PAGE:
Friday, November 7, 2008

Prop 8

So many thoughts have been running riot in my mind since wed morning. Even though I don’t live in California, I feel like the vote was a personal attack. I keep asking myself how can people hate me so much? It’s a collective “me” they hate. It doesn’t matter what words they want to use, discrimination is hatred.

Various churches spoke out, donated moneys, sent key representatives and extorted their congregations to vote to remove a basic civil right from a single group of people. According to quotes from people in authority in these churches:

"It is disturbing that The Church of Jesus Christ of Latter-day Saints is being singled out for speaking up as part of its democratic right in a free election," the church said in a statement Friday.

This statement confuses me. People have rights, not institutions. Churches do not pay taxes, vote, serve on a jury, defend our country in times of war, or in any other way participate in the day to day existence of our country. A church’s people may do any or all of these things, but that does not transfer their rights and responsibilities to the church. Personally, I think if a church wants to give up its tax-exempt status, then it, as an entity, has all the right in the world to speak up about political and legal issues. Until then, they need to keep their moneys and their sermons to the subject of their god.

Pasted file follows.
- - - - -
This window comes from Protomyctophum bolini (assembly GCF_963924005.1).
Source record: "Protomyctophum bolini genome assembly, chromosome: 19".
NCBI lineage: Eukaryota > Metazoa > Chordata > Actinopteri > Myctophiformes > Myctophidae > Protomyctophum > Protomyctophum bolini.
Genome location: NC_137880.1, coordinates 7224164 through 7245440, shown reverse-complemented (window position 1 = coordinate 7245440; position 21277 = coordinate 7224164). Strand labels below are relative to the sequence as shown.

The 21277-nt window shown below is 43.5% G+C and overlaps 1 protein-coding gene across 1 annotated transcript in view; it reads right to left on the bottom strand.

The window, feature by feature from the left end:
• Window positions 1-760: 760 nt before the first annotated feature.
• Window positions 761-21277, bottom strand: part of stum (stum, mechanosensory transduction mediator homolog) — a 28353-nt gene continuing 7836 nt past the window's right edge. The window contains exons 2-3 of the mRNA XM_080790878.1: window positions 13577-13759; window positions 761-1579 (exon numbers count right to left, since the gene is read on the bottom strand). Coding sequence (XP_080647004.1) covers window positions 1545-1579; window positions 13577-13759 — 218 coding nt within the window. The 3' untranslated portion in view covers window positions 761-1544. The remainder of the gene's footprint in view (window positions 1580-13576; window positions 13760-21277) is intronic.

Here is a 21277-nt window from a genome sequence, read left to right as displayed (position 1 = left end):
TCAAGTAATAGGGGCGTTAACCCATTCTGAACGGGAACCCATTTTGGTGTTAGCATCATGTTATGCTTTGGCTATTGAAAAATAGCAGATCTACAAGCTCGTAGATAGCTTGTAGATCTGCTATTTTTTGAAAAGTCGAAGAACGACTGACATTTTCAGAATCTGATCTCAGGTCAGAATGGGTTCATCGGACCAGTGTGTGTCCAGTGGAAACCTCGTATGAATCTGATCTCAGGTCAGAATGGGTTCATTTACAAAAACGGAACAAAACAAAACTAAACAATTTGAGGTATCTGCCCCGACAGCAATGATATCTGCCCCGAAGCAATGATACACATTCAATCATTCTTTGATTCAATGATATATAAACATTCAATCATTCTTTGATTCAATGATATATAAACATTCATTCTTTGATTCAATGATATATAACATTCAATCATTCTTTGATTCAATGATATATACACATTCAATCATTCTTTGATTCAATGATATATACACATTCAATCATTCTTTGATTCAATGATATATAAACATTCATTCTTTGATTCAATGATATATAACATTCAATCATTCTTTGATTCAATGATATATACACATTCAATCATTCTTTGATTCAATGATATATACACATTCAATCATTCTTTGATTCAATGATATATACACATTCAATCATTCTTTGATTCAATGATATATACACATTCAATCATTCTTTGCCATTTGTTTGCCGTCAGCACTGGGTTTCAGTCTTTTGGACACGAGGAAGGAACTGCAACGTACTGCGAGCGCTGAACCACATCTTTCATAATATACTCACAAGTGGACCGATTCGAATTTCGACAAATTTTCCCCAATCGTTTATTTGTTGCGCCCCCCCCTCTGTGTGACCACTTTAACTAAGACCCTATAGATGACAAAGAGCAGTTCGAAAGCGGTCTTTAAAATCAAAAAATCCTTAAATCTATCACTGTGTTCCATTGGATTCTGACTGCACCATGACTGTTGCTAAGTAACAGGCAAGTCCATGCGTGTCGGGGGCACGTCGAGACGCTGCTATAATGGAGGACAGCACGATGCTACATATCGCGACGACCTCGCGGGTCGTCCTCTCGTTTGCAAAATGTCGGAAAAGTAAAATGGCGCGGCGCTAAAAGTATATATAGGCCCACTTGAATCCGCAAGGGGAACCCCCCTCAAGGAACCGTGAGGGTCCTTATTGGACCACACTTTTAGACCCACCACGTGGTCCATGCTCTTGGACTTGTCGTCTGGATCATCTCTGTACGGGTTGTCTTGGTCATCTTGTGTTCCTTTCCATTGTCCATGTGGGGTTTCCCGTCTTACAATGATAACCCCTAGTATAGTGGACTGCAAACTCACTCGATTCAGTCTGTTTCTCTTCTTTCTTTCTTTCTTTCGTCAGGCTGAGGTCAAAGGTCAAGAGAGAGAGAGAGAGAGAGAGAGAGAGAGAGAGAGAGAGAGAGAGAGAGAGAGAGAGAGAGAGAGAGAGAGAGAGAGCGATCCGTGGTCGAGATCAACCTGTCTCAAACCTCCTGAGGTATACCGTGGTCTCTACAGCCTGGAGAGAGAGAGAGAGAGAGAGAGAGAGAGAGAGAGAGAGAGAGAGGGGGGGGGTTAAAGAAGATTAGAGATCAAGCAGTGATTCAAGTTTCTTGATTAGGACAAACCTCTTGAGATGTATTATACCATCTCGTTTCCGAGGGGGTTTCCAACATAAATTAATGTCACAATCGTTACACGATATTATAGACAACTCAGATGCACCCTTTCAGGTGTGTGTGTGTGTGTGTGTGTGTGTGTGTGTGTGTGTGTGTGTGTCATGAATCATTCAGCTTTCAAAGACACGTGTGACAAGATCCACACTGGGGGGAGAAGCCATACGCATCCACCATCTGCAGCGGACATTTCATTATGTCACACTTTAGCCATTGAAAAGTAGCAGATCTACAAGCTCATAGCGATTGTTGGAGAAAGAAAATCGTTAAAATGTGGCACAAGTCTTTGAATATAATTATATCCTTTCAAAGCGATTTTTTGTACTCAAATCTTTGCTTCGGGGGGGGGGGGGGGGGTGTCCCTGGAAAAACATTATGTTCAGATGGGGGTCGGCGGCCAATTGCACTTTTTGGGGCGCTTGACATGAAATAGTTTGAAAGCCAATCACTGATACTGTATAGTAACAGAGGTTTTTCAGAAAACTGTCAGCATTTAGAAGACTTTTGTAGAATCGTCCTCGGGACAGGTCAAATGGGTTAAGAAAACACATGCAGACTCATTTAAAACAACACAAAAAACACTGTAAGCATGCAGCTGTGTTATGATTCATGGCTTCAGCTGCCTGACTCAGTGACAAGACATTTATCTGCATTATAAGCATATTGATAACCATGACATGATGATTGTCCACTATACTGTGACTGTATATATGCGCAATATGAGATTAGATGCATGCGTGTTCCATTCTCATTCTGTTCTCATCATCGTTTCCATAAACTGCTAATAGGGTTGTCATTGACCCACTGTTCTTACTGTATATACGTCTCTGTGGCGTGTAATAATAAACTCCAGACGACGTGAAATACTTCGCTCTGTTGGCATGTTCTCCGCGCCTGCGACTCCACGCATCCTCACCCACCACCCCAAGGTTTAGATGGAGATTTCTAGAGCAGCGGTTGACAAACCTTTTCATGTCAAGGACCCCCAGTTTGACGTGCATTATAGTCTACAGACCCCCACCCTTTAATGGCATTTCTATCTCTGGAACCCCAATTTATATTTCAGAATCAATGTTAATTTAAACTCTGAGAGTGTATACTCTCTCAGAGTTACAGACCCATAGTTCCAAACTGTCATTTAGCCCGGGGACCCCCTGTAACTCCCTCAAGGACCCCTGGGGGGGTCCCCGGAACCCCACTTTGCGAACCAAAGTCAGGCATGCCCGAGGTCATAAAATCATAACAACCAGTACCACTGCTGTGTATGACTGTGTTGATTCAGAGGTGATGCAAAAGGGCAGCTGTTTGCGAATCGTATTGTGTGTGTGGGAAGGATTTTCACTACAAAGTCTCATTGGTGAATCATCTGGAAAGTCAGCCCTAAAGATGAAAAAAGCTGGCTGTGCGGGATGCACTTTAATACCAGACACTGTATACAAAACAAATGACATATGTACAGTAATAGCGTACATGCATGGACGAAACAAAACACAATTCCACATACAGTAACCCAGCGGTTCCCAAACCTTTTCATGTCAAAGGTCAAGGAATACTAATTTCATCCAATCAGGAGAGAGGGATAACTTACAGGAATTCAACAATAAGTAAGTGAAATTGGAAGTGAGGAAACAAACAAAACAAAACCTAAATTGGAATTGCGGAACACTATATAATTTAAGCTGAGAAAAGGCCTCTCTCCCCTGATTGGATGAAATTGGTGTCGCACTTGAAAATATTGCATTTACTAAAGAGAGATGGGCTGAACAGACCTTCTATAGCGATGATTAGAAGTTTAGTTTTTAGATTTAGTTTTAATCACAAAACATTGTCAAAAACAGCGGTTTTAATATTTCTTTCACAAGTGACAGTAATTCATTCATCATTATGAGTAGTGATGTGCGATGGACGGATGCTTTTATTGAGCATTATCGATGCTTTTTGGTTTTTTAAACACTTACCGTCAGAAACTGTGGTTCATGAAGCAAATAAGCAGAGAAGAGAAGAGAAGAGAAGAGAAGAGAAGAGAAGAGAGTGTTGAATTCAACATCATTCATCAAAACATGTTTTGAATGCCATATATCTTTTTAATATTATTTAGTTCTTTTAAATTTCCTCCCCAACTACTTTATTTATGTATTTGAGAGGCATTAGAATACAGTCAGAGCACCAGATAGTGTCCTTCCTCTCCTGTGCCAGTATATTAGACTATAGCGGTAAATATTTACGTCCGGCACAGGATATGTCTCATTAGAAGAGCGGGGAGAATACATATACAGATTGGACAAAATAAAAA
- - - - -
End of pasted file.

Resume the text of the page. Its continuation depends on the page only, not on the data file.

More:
If all marriages in the United States are under the umbrella of the church, then perhaps they should be speaking out against all the civil ceremonies performed by judge, justice of the peace, and Elvis in Las Vegas.

Theoretically, we have in this country a separation of church and state. Unless churches want their sermons taught by lawyers, maybe they should stay out of the arena of politics. Then again, if churches feel they have a right to have a say in the laws of people who do not follow their beliefs, maybe those people should have a say in what is taught in those sermons. Perhaps one could sue the church when one’s prayers are not answered. I wonder how the various doctrines would hold up under The Burden of Proof.


Jerry said...

Well put. My wife and I were married by Elvis in Las Vegas and it was as far from a church as you could get. The only down side was we wanted him the sing Suspicious Minds but they didn't have the rights to sing that. I know not a wedding song but it is our favorite Elvis song, I prefer Dwight Yoakam's version better but still.

I think their should be a proposition that makes it illegal for tax exempt organizations to fund or contribute to political campaigns. By them contributing they are in violation of the separation of church and state. Let them feed the poor and give help to all as the bible says instead of spreading hate and bigotry. Mike Moore should make a movie about the hypocrisy of the largest richest companies of the world. The Vatican, the Mormon Church, etc. Most of the worlds art belongs to the Vatican and was stolen during the crusades.

Kcbrat said...

Its a matter of semantics, all marriages are civil contracts. Legally binding and all that should not and does not have anything to do with morals, religion, or whatever else. I agree with you though, its just sad, but it won't be the end of this battle.

Girl Meets Needle said...

I read your plurk with Melissa Etheridge's blog on it, and I have to say that I agree with her.

They don't want to give rights to gays, then gays shouldn't have to pay taxes and be treated like second class citizens. After all, we're not really people, right? At least not according to CA...

Oh and nice blog! Looking foreward to reading more. I'm off to add it to my blogroll!